The official Kwanzaa website answers basic questions about Kwanzaa. Here are some questions and answers.
Kwanzaa was created:
The word "Kwanzaa" comes from the phrase, "matunda ya kwanza" which means "first-fruits." Kwanzaa's extra "a" evolved as a result of a particular history of the Organization Us. It was clone as an expression of African values in order to inspire the creativity of our children. In the early days of Us, there were seven children who each wanted to represent a letter of Kwanzaa. Since kwanza (first) has only six letters, we added an extra "a" to make it seven, thus creating "Kwanzaa."
Kwanzaa is a seven-day holiday for two reasons:
In terms of authenticity, Kwanzaa is modeled on first-fruits celebrations in ancient Africa, especially on Southern African first-fruits celebrations like Umkhost of Zululand which has seven days. The central reason for Kwanzaa's being seven days is to stress the Nguzo Saba and through this introduce and reaffirm communitarian values and practices which strengthen and celebrate family, community, and culture.
Kwanzaa grows among African people because:
Kwanzaa is clearly an African holiday created for African peoples. But other people can and do celebrate it, just like other people participate in Cinco de Mayo besides Mexicans; Chinese New Year besides Chinese; Native American pow wows besides Native Americans.
The question is, under what circumstances? There are both communal and public celebrations. One can properly hold a communal celebration dedicated essentially to community persons. But in a public context, say public school or college, we can properly have public celebrations which include others. How this is done depends on particular circumstances. But in any case, particular people should always be in control of and conduct their own celebrations. Audience attendance is one thing; conducting a ritual is another.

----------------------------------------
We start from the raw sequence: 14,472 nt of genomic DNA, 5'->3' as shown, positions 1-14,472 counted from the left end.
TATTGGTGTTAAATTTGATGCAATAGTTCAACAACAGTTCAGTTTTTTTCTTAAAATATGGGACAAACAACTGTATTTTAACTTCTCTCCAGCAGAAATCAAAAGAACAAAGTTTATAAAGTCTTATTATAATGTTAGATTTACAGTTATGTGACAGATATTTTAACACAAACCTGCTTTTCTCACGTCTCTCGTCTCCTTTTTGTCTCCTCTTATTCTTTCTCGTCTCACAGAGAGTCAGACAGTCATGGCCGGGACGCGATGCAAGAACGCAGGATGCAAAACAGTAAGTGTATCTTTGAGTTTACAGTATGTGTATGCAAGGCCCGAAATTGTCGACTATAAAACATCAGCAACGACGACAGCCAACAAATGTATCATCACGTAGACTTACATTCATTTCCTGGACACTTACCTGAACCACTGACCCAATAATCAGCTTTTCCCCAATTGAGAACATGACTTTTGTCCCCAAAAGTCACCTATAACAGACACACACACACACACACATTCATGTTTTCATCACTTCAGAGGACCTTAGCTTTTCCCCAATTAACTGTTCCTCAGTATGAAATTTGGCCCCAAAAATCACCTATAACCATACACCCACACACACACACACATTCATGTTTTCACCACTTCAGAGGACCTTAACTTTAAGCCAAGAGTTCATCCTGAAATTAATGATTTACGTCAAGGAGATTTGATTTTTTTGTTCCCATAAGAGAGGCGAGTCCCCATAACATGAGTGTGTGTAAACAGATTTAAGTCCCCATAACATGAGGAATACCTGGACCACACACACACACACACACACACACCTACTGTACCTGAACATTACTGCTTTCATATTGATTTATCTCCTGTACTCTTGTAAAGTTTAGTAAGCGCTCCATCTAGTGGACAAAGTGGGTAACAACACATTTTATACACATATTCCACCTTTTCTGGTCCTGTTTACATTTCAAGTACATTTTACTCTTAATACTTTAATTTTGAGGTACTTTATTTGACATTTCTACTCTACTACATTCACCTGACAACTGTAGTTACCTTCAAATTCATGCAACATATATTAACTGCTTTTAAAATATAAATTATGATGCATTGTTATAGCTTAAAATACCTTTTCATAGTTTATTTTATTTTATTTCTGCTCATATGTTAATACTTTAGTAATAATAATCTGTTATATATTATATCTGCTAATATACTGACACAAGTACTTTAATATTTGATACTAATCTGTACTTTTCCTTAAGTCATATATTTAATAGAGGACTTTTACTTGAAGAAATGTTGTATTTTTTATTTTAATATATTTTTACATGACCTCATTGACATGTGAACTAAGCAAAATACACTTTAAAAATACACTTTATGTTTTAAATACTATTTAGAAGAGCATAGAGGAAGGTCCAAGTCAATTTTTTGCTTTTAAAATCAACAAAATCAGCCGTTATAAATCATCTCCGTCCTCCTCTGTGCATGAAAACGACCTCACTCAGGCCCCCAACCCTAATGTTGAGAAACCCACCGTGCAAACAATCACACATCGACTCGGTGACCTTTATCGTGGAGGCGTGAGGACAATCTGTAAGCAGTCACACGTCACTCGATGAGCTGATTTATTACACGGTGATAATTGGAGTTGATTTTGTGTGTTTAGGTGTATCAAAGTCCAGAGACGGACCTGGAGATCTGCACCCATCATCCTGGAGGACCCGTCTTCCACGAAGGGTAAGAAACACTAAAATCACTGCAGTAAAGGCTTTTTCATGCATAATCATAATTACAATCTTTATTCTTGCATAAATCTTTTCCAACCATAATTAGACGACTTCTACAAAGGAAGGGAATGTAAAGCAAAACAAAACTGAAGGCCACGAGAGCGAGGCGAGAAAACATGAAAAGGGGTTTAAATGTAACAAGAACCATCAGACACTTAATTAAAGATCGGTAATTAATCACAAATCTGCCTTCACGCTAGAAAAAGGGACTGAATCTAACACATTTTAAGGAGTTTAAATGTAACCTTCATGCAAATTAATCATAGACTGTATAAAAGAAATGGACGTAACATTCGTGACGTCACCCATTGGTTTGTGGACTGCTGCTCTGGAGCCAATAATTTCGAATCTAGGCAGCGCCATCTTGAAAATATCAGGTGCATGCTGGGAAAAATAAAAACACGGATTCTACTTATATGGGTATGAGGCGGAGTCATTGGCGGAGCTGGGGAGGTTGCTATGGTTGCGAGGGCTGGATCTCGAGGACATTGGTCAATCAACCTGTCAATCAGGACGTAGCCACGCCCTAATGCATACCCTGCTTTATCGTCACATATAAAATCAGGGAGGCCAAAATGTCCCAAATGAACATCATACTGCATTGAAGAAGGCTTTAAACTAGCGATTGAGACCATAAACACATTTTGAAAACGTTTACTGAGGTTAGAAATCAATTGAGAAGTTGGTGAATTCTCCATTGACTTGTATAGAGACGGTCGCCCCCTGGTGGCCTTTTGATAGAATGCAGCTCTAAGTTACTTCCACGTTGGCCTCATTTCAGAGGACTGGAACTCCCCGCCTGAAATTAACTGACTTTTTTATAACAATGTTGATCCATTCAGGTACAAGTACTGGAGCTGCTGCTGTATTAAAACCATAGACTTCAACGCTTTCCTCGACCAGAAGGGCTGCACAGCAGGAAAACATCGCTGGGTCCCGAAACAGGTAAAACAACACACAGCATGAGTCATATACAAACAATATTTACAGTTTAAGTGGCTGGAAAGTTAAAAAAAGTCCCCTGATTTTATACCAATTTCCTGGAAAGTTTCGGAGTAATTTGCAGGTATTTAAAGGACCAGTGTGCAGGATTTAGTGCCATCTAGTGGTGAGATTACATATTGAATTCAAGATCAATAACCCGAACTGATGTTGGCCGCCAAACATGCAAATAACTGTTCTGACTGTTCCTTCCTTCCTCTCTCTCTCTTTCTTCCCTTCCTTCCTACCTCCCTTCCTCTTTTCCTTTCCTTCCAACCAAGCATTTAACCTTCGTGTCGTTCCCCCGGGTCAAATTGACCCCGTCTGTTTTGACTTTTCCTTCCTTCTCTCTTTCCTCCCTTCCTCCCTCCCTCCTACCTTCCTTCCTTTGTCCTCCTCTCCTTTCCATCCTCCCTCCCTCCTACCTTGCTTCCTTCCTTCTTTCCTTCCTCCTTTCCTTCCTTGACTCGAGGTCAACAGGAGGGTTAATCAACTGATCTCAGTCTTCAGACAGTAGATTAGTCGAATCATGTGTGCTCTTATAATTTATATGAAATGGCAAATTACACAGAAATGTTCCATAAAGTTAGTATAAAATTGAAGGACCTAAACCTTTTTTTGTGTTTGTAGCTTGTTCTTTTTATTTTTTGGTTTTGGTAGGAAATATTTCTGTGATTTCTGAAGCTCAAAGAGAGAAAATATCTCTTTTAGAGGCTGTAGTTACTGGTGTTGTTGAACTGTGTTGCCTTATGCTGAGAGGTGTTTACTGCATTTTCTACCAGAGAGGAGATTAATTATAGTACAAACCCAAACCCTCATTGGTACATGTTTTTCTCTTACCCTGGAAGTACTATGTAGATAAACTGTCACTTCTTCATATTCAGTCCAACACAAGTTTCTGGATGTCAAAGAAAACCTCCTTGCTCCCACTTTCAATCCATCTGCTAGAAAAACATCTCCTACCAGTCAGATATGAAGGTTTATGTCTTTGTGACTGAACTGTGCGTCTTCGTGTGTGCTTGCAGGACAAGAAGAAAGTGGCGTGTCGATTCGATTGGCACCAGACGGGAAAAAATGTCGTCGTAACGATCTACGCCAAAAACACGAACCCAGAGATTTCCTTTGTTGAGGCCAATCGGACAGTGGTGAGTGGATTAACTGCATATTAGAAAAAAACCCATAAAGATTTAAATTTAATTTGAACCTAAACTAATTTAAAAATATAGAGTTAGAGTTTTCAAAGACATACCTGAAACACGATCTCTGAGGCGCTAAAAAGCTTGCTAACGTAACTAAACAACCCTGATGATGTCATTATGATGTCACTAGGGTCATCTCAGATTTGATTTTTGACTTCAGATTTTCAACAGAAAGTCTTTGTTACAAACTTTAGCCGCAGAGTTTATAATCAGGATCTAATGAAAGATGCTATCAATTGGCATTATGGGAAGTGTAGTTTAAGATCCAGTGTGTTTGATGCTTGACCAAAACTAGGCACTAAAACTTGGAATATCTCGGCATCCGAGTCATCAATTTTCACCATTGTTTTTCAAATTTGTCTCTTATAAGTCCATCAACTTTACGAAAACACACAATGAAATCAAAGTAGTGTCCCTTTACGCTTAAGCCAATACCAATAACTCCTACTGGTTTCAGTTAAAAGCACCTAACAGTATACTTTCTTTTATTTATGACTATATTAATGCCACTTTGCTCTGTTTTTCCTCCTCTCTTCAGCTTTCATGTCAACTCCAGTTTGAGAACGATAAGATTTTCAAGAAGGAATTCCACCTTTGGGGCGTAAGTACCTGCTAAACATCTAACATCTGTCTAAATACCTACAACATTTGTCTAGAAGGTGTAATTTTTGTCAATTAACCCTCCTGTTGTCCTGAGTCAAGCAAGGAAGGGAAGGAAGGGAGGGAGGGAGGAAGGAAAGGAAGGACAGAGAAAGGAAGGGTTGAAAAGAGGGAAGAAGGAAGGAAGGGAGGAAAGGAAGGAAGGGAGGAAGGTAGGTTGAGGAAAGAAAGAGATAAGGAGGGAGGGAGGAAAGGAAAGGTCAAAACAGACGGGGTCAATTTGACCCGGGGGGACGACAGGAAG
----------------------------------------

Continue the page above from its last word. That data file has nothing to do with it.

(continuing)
Any particular message that is good for a particular people, if it is human in its content and ethical in its grounding, speaks not just to that people, it speaks to the world.
The principles of Kwanzaa and the message of Kwanzaa has a universal message for all people of good will. It is rooted in African culture, and we speak as Africans must speak, not just to ourselves, but to the world. This continues our tradition of speaking our own special cultural truth and making our own unique contribution to the forward flow of human history.
Kwanzaa organizes people, gives them a chance to gather,and reinforce the bonds between them, and to focus on positive cultural values and practice. And in reinforcing the bonds between us and reaffirming us in the best of our values, we are strengthened in our struggle for a morally grounded and empowered community, a just and good society and a world of peace and freedom.